Satellites orbiting the earth have recently discovered some interesting markings in the Chinese desert. New Scientist makes a convincing case that, given what one can see when the photos are blown up, they're designed by the Chinese military to serve as an artillery range.
Even so, suppose we were unable to magnify the pics. What would you attribute these patterns to:
This recognition of intelligent agency is precisely the intuition that underlies the believe that life is not solely the product of random natural processes. The probability of blind, natural processes being able to produce the Chinese lines is far higher than the probability of natural processes producing by chance a living, reproducing proto-cell. Yet, despite the sheer improbability of the latter, many folks nevertheless immediately assume it happened even as they would scoff at the notion that the lines in the desert were produced in the same way.
Why is that? The only way it makes any sense is if the existence of an intelligent designer of some kind is ruled out apriori, but that would be to reject the conclusion of the argument before the argument is allowed to make its case. It begs the question to assume there is no designer and then dismiss any evidence which might establish that a designer exists.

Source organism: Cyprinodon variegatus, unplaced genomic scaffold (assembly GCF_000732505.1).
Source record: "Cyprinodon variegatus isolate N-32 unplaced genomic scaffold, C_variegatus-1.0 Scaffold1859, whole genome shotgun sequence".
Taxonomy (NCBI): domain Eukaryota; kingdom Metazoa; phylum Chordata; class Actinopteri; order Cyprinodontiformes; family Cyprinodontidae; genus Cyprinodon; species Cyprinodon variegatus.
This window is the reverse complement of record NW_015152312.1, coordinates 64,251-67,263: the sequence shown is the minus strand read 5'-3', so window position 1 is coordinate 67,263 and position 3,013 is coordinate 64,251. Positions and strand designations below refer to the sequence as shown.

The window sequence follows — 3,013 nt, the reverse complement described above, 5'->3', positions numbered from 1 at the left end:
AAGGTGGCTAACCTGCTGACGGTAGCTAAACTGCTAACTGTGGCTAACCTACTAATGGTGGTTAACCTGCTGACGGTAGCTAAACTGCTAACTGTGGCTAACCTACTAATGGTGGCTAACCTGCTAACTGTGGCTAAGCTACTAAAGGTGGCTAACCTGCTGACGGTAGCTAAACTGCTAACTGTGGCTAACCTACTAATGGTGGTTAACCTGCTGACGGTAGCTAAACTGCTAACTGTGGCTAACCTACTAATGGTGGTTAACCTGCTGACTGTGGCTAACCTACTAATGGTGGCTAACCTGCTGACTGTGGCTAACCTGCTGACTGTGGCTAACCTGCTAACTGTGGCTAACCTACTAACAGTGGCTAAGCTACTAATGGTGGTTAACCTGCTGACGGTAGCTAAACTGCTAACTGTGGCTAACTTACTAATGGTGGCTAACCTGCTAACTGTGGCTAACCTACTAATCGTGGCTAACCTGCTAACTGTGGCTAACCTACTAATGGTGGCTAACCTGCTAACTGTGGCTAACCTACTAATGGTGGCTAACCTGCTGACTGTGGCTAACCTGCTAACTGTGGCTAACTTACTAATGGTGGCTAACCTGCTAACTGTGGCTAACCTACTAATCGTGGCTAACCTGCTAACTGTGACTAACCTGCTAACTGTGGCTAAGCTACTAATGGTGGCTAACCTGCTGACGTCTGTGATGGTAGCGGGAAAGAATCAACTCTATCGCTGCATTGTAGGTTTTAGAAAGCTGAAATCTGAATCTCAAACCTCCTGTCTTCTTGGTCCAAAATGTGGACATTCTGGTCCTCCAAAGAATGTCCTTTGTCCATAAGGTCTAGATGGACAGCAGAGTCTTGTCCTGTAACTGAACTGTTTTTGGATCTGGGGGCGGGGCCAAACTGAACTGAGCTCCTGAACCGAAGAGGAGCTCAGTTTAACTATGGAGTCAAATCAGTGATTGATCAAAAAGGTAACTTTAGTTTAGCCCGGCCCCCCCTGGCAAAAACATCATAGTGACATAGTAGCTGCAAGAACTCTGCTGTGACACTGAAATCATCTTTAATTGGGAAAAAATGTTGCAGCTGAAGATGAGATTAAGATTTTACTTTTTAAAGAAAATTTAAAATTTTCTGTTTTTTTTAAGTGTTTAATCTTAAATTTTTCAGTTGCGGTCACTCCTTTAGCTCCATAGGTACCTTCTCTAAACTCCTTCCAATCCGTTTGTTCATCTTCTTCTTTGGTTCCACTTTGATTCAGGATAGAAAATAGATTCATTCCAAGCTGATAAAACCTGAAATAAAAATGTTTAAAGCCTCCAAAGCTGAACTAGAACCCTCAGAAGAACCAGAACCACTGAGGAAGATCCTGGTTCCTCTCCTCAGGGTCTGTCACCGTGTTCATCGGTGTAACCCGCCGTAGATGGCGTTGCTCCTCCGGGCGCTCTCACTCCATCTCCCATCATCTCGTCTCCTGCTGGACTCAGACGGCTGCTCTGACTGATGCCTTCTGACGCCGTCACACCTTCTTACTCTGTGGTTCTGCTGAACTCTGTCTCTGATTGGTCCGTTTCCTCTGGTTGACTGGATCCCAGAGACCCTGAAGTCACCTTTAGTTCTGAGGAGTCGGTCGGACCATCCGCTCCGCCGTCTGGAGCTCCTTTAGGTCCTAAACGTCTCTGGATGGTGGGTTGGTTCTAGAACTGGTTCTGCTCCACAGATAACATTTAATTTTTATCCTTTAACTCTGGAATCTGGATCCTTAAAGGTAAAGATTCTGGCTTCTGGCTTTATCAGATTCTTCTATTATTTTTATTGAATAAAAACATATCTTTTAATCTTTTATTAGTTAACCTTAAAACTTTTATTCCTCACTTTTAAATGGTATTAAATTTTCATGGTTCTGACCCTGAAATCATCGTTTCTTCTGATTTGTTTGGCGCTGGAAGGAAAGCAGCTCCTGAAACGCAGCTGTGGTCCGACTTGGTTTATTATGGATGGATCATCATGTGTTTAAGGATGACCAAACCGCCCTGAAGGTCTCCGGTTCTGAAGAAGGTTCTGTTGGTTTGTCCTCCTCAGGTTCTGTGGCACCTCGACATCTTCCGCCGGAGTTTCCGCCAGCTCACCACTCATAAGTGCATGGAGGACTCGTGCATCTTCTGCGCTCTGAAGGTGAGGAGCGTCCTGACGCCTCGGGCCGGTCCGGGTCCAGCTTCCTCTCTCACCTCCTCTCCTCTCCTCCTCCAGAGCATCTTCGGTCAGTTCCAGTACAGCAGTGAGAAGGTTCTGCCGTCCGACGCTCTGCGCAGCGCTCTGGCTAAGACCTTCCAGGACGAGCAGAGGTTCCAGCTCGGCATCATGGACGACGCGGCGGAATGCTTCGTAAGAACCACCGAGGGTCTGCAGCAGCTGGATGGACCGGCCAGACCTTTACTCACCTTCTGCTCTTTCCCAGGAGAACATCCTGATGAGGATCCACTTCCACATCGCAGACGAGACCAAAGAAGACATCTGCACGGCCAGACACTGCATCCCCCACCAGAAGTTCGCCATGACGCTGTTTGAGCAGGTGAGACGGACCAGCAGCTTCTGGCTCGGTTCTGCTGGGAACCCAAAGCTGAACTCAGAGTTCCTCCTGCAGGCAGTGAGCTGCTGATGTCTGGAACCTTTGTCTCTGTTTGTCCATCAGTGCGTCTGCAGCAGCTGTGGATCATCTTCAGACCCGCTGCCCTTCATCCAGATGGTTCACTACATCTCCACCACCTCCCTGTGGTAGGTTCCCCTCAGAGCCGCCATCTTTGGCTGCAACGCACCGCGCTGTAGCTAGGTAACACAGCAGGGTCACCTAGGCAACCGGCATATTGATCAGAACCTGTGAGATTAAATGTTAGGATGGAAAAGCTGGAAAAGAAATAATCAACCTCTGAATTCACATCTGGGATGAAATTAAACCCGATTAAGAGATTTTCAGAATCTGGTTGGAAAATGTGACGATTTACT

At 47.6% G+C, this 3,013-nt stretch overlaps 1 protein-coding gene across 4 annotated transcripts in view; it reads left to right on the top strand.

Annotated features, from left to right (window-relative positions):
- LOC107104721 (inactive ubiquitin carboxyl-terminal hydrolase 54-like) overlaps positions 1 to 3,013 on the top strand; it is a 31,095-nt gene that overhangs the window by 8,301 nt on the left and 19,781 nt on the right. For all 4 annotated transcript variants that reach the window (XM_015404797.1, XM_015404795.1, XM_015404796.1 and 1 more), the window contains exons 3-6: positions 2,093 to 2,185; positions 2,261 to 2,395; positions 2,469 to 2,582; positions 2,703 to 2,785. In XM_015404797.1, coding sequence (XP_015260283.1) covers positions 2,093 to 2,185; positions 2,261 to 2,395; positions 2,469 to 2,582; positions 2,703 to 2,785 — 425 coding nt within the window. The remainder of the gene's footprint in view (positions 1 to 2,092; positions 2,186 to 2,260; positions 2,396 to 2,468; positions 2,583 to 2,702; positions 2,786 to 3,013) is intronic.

This, however, is what the materialist (or more precisely, the physicalist) does. He's certain that there's nothing to reality other than matter, energy, and force, and thus he excludes any explanation for any phenomenon that relies on a purposeful mind. There's no room in his worldview for any kind of God, and so he has no trouble imputing to intelligent human agents the Chinese lines but imputing to chance and the laws of physics the almost infinitely less likely emergence of life and biological information.